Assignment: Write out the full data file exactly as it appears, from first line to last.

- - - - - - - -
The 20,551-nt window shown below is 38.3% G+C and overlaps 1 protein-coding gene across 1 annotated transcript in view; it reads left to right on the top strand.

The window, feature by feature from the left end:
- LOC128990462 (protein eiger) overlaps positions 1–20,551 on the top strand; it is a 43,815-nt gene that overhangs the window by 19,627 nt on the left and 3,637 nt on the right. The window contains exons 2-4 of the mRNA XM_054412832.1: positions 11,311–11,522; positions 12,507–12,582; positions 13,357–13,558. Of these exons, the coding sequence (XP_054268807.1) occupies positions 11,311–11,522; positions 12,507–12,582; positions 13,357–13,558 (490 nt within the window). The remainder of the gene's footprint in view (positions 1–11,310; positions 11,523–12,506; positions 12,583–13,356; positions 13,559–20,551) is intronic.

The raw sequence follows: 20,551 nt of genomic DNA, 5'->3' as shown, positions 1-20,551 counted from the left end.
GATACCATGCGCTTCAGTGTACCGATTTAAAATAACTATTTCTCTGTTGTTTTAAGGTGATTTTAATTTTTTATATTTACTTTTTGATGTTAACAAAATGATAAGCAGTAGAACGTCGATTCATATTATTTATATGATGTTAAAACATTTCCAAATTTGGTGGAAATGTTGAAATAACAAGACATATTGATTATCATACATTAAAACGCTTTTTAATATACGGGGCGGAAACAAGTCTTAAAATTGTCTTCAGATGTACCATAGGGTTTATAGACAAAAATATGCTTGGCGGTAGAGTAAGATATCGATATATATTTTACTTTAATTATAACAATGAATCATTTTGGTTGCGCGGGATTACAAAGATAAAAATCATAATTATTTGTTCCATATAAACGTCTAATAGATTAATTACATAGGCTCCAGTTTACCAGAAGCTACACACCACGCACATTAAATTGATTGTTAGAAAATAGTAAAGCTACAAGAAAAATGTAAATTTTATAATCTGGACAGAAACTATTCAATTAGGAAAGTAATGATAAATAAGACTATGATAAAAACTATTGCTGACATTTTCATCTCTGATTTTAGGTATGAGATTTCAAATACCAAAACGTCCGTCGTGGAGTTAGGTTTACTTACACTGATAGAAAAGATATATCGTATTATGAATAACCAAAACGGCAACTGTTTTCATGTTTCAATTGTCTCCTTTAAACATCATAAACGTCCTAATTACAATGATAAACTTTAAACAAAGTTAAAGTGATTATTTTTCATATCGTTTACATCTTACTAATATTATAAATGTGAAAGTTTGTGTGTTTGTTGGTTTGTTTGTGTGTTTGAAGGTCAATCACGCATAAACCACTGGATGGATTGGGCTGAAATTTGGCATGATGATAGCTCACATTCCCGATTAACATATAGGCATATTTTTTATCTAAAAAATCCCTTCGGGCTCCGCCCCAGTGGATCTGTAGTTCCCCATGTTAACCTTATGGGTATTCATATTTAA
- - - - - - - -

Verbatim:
The 20,551-nt window shown below is 38.3% G+C and overlaps 1 protein-coding gene across 1 annotated transcript in view; it reads left to right on the top strand.

The window, feature by feature from the left end:
- LOC128990462 (protein eiger) overlaps positions 1–20,551 on the top strand; it is a 43,815-nt gene that overhangs the window by 19,627 nt on the left and 3,637 nt on the right. The window contains exons 2-4 of the mRNA XM_054412832.1: positions 11,311–11,522; positions 12,507–12,582; positions 13,357–13,558. Of these exons, the coding sequence (XP_054268807.1) occupies positions 11,311–11,522; positions 12,507–12,582; positions 13,357–13,558 (490 nt within the window). The remainder of the gene's footprint in view (positions 1–11,310; positions 11,523–12,506; positions 12,583–13,356; positions 13,559–20,551) is intronic.

The raw sequence follows: 20,551 nt of genomic DNA, 5'->3' as shown, positions 1-20,551 counted from the left end.
GATACCATGCGCTTCAGTGTACCGATTTAAAATAACTATTTCTCTGTTGTTTTAAGGTGATTTTAATTTTTTATATTTACTTTTTGATGTTAACAAAATGATAAGCAGTAGAACGTCGATTCATATTATTTATATGATGTTAAAACATTTCCAAATTTGGTGGAAATGTTGAAATAACAAGACATATTGATTATCATACATTAAAACGCTTTTTAATATACGGGGCGGAAACAAGTCTTAAAATTGTCTTCAGATGTACCATAGGGTTTATAGACAAAAATATGCTTGGCGGTAGAGTAAGATATCGATATATATTTTACTTTAATTATAACAATGAATCATTTTGGTTGCGCGGGATTACAAAGATAAAAATCATAATTATTTGTTCCATATAAACGTCTAATAGATTAATTACATAGGCTCCAGTTTACCAGAAGCTACACACCACGCACATTAAATTGATTGTTAGAAAATAGTAAAGCTACAAGAAAAATGTAAATTTTATAATCTGGACAGAAACTATTCAATTAGGAAAGTAATGATAAATAAGACTATGATAAAAACTATTGCTGACATTTTCATCTCTGATTTTAGGTATGAGATTTCAAATACCAAAACGTCCGTCGTGGAGTTAGGTTTACTTACACTGATAGAAAAGATATATCGTATTATGAATAACCAAAACGGCAACTGTTTTCATGTTTCAATTGTCTCCTTTAAACATCATAAACGTCCTAATTACAATGATAAACTTTAAACAAAGTTAAAGTGATTATTTTTCATATCGTTTACATCTTACTAATATTATAAATGTGAAAGTTTGTGTGTTTGTTGGTTTGTTTGTGTGTTTGAAGGTCAATCACGCATAAACCACTGGATGGATTGGGCTGAAATTTGGCATGATGATAGCTCACATTCCCGATTAACATATAGGCATATTTTTTATCTAAAAAATCCCTTCGGGCTCCGCCCCAGTGGATCTGTAGTTCCCCATGTTAACCTTATGGGTATTCATATTTAA